Scarcity and Abundance

All that’s very interesting, but it doesn’t explain why, when someone else is getting points, we so often feel the need to discredit them. After all, when someone else gets points, you don’t lose any — and yet, it often feels like that’s exactly the case. Some popular authors have described the issue as one of mindset, and argued that the difference in feelings can be attributed to whether you see “success” as a scarce resource or an abundant one.

Most people think of a scarcity mindset as the “zero-sum” one: there’s a fixed amount of success, or winning, or points, and in order for me to get more, I have to take them from you. The abundance mindset, in contrast, isn’t based on a limited amount of resources, and so both you and I can have more of what we want without harming or inhibiting each other in any way. (While the abundance mindset seems “better,” and oftentimes is, it’s also important to note that a scarcity mindset can have some major benefits. For example, having a limited amount of resources can encourage more careful decisionmaking and increased creativity.)

It’s blatantly obvious that both social media and strength sports involve no scarcity of resources. My getting stronger or getting internet points in no way, shape, or form makes you weaker or takes away from your Internet points. But it often feels that way, because, in my opinion, of the inherently quantifiable nature of both. When you’re constantly thinking in terms of pounds or kilos or number of likes, you’re naturally going to think of those numbers in relation to something else — and that something else is usually the number of pounds or kilos or likes of the guy right next to you.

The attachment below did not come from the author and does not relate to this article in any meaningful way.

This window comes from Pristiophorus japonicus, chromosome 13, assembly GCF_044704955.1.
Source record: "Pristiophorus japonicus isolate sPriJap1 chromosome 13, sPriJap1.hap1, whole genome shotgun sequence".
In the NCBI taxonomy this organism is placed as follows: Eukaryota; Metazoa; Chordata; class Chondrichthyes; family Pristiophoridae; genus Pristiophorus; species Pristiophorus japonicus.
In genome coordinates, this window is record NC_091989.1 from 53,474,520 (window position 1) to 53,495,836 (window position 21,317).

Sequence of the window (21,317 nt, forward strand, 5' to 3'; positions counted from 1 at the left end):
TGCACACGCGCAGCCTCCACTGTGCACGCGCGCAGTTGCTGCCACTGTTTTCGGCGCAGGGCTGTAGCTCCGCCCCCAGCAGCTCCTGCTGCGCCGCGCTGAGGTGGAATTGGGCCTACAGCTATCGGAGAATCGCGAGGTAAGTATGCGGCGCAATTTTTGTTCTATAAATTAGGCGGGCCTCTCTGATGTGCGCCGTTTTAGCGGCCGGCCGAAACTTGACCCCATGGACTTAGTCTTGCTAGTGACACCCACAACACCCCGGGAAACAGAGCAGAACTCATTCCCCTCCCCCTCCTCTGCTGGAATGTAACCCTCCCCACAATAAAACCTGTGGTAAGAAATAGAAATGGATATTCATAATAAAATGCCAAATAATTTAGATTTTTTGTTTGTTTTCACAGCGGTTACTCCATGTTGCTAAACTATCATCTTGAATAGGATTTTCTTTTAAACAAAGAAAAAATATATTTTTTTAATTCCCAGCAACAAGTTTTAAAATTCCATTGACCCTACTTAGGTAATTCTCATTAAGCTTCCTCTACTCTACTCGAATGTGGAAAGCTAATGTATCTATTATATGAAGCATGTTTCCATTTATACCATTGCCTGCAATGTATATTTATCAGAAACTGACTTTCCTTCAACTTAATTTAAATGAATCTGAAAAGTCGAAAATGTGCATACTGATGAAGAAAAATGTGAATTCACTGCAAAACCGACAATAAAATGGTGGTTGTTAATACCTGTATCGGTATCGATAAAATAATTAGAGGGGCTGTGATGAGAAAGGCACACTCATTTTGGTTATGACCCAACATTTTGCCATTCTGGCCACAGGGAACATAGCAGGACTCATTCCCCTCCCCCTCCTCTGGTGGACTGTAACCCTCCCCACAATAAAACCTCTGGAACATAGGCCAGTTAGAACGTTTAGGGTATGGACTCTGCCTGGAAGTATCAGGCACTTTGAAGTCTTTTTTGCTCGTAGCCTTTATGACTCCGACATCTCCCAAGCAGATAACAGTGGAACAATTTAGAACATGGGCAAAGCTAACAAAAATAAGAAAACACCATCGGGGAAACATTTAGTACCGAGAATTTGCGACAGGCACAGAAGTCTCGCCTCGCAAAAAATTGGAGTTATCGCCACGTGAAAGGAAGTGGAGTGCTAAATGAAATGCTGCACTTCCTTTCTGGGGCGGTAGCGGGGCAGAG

So if he has more, it feels like you have less, even when in reality that’s not the case. And since it’s not so easy to just go out and add more to your own number, we instead try to take away from his, in any way possible — by downvoting, discrediting, or just ignoring the other guy completely. After all, if I can’t see his pounds or his points, all of a sudden, it’ll feel like I have more again!

What To Do

Sadly, it’s hard to escape any of this entirely. Social media is by now deeply embedded in modern society, and foregoing any use of it means sacrificing availability of information, valuable connections and opportunities with others, and is damned hard to explain when someone asks why they can’t add you on Facebook.

The best we can do is to be aware of how social media influences our behavior, and try to own that behavior. For the record, my lifts were all to competition standard – below parallel, paused, and locked out – and I’m proud of them, and besides my third bench, I wouldn’t change a thing about them. If you disagree, that’s cool — it won’t change the fact that I had a great time at Record Breakers and that I finally feel some sense of satisfaction from my powerlifting resume. I’m not going to waste my time responding to any critics individually – I’m going to spend my time making myself better and strong(er), and helping people who want to do the same.

Loading Comments... Loading Comments...